Nutrition (and Sleep)
One of the members of our coaching staff was a competitive gymnast. On Friday he told me that he never had a coach in gymnastics coach him through nutrition. Unfortunately, his situation isn’t unique.
Andre Iguodala, 2017 NBA Finals MVP, admitted that he survived off of candy and video games up until he was 28-years old. When he started eating healthier and sleeping more in 2011, he was traded to the Golden State Warriors where he went on to win three NBA championships.
Any athletic endeavor is immediately improved when the fuel going into the athlete is of quality.
Fitness is comprised of ten physical skills: endurance, stamina, strength, flexibility, power, speed, coordination, agility, balance, and accuracy. Metcons (short for “metabolic conditioning”) are generally performed with two or three exercises under a given restraint, with the intention of training multiple skills.
Sometimes you may complete a long run (endurance) and pair it up with push-ups (strength) for 40-minutes (restraint). Other times you may complete deadlifts (power), jump ropes (coordination), and handstand walks (balance) in a workout and cycle through that routine for three rounds (restraint).
That’s a broad definition, but just know that metcons develop multiple physical skills during the same workout. The goal isn’t to get good at a movement, but rather develop a general base of fitness.
Running, rowing, cycling, swimming, skiing, ice-skating, etc. are all examples of cardio movements. When you perform cardio sessions, the goal is to develop endurance or stamina.
Cardio comes before calisthenics or weightlifting because you nature naturally favors the athlete who has a strong cardiovascular foundation.
Push-up, pull-up, sit-up, pistol squat, rope climb, handstand, dip, levers, planches, presses, flips, splits, holds… the list is actually a lot longer than you can probably imagine. Essentially, calisthenics are any exercise that uses your own bodyweight as the resistance force.
Calisthenics develop strength, flexibility, coordination, agility, balance, and accuracy. Most strength and conditioning programs neglect this piece of fitness and miss out on tremendous gains.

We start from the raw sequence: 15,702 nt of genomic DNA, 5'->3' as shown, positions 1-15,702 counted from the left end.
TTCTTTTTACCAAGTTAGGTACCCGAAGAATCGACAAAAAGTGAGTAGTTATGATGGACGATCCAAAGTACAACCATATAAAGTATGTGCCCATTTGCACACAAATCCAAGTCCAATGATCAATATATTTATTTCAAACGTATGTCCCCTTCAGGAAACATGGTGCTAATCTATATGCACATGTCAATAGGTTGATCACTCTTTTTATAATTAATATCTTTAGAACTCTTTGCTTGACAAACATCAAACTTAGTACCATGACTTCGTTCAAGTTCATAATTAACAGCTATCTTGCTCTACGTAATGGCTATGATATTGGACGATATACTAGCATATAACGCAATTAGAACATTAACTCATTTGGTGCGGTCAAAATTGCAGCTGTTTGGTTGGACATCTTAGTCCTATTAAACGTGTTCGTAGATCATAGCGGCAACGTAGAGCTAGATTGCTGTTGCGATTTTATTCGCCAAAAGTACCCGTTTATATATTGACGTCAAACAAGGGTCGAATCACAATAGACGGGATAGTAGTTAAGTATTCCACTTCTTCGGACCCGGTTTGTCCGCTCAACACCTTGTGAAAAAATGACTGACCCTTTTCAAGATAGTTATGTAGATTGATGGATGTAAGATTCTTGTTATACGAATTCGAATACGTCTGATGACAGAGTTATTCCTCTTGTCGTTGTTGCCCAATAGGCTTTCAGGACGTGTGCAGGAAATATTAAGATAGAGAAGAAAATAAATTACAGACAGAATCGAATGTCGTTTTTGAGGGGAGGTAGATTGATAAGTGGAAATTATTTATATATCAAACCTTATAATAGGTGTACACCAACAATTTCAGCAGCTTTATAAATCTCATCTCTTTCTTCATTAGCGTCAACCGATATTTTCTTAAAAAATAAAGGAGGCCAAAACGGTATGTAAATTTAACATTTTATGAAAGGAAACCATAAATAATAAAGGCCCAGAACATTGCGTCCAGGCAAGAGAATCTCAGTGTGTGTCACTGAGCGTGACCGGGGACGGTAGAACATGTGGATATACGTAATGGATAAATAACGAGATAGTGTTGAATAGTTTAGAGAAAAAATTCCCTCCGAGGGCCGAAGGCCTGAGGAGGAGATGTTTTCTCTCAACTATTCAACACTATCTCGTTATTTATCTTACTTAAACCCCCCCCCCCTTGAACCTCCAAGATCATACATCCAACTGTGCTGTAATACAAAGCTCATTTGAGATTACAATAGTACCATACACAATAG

Gymnasts, for example, are some of the most impressive humans on earth. Not only are they incredibly strong, but they are limber and quick. They are agile and coordinated. What athletic coach wouldn’t want a stronger, quicker, more agile, coordinated, less-susceptible-to-injury athlete?
Don’t skip out on what the gymnasts do.
Squat, deadlift, bench press, overhead press, clean, snatch, bent-over barbell row, kettlebell swing, wall ball, and anything else that requires you to move an external object falls under this category. Even “throwing” falls under this category as you are displacing an external object over a given distance.
The weightlifting modality develops the final two physical skills: power and speed.
Shockingly, it wasn’t until recently that athletes even started lifting weights — Michael Jordan didn’t start lifting weights until the 1990’s! Just in the past 30 years you can see how weight training has moved athletic achievement and prowess behind what we originally thought was possible.
If I were to add one more modality, sport would finally be on top of the pyramid. Sport is the manifestation of one’s fitness and brings all 10 physical skills together as athletes are moving and reacting in unpredictable ways.
In basketball, you don’t know which way the player with the ball is going to move. In baseball, you don’t know where the pitcher is going to throw the ball. In football, you don’t know if the offense is going to run or throw. Therefore, in order to perform optimally, you need to be ready for the unknown and unknowable. Nothing in training can resemble this except for sport.
Without argument, sports are and should make up any serious strength and conditioning program. The endurance, stamina, strength, flexibility, power, speed, coordination, agility, balance, and accuracy culminates in a beautiful expression of fitness when under competition.
Your Answer and Takeaway
In summary, there exists a hierarchical development for athletes’ continuous progression. Nutrition (and sleep) are at the foundation. Then we can move to metcons where general fitness is developed. Then we see how specificity is prioritized through cardio, calisthenics, and then weightlifting. Then we conclude by training the unknown and unknowable in sport.
The reason you may find athletes who are physically unhealthy is because they (or their trainer) ignore this hierarchy. Nature naturally favors this structure, so ignoring it is at the own athlete’s expense.
For example, you will find competitive marathon runners who can’t jump up on to a 20-inch box! Similarly, you will find NFL lineman who can’t run a mile without stopping.
Fitness requires balance across time and modal domains. Training weightlifting and sport at the exclusion of nutrition or cardio hurts the athlete in the long-term. Just ask Andre Iguodala.